“They don’t know how to deal with street vendors,” he says. “The rules keep changing.” On the application form, for instance, vendors are now asked to submit diagrams or images of their carts with details about temperature controls and where and how the carts are serviced. Vendors are not allowed to cook food on the carts, striking a blow to the beloved snack of elote (freshly roasted corn on the cob). You can still find elote vendors, but instead of the corn being grilled on the spot in the traditional way, the elote has been prepared in a kitchen hours earlier, wrapped in layers of aluminum foil and plastic, and packed in insulated plastic coolers before it’s wheeled out into the streets.
Community activist turned alderman Byron Sigcho-Lopez, who recently won election in the 25th Ward (which includes Pilsen) put affordable housing at the center of his political platform, citing that changes in the neighborhood have affected the vendors. “Their clientele are no longer around, so they continue to move closer to where the clients are,” he says, adding that many small businesses are also moving out. Sigcho-Lopez wants new restaurants and businesses that open on 18th Street to be friendly to the street vendors and realize they’re an essential part of the social fabric of the neighborhood.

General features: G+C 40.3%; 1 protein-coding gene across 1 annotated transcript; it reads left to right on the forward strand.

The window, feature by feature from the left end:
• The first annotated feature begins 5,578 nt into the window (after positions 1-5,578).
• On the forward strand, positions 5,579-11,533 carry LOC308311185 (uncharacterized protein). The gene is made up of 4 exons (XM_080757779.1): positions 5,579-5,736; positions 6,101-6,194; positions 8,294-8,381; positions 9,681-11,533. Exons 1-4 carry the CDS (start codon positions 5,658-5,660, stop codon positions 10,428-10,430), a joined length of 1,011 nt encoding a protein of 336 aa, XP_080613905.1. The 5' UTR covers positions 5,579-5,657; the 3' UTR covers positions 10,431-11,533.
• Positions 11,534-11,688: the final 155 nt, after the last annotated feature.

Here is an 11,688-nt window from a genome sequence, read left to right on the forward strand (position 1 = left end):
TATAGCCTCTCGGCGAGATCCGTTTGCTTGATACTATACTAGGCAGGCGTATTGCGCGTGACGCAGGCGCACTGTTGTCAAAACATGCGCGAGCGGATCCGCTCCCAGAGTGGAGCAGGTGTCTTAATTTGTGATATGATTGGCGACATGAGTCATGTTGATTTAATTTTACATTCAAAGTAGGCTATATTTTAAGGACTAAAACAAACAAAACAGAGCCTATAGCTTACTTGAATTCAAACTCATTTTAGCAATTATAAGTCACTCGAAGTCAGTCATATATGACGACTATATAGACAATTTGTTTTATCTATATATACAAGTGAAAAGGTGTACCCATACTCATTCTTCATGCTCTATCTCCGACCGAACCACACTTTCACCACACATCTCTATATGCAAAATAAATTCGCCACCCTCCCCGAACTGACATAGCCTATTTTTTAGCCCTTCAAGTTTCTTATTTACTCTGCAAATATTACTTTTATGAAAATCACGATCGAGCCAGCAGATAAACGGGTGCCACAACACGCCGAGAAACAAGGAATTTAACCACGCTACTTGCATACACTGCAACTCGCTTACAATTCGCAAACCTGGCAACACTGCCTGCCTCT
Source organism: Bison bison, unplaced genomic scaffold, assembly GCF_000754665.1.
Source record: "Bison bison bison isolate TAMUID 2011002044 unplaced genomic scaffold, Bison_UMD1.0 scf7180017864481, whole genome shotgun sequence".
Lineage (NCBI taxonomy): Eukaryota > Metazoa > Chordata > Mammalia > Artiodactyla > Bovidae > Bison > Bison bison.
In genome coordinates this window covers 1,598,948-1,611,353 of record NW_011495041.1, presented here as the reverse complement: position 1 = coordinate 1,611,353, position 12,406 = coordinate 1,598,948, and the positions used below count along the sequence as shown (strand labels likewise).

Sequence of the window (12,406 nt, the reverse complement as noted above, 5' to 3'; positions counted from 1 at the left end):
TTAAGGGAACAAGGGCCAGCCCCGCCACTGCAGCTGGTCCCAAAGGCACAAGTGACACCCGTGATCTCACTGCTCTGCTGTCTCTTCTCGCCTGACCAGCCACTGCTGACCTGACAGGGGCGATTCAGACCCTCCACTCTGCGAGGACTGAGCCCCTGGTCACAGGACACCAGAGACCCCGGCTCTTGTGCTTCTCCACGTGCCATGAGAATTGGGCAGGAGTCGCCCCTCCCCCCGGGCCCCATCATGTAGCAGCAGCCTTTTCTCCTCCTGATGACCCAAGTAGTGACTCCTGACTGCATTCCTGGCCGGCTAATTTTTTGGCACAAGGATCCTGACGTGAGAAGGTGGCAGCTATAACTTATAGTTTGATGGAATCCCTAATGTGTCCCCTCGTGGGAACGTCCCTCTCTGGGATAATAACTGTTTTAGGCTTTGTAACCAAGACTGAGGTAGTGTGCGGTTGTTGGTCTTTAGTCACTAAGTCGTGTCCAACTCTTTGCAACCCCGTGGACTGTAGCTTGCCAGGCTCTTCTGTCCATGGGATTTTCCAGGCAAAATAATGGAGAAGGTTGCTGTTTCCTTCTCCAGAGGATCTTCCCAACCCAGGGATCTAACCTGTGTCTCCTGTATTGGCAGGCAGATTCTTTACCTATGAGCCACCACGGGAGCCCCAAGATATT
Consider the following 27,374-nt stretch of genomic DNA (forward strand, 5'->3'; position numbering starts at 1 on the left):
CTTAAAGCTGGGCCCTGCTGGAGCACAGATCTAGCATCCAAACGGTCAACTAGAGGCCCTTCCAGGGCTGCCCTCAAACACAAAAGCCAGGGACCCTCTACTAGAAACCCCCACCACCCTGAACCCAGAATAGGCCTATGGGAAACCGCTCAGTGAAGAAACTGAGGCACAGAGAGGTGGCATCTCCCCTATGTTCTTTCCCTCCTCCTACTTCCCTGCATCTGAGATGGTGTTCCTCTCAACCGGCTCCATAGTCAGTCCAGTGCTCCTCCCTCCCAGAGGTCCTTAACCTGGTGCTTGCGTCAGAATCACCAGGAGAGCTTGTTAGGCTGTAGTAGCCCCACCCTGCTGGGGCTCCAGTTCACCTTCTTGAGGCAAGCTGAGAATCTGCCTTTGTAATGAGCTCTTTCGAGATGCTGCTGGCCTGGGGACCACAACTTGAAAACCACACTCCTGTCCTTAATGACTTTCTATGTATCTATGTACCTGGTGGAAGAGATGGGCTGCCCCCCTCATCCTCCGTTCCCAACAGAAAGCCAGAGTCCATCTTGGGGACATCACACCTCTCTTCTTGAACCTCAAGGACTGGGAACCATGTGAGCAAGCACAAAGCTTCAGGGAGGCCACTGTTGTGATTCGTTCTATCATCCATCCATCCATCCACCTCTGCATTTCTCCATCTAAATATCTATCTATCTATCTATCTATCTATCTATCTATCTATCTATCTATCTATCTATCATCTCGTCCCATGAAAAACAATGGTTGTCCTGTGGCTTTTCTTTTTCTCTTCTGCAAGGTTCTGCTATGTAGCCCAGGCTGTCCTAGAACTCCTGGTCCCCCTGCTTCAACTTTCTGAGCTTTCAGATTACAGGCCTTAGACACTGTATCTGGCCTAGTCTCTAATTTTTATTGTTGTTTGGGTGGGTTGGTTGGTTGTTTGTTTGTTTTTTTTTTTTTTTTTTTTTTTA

Take HaiSous, a newish Vietnamese restaurant along 18th Street, which welcomes a street vendor named Juan-Luise and his wife. He’s parked on the sidewalk in front of the restaurant with access to its electricity. The proprietors also let him use their ice. During the winter, they plug in a heater and let him warm up inside. They feel it’s one way to be part of the community. In return, he keeps the streets and alley clean.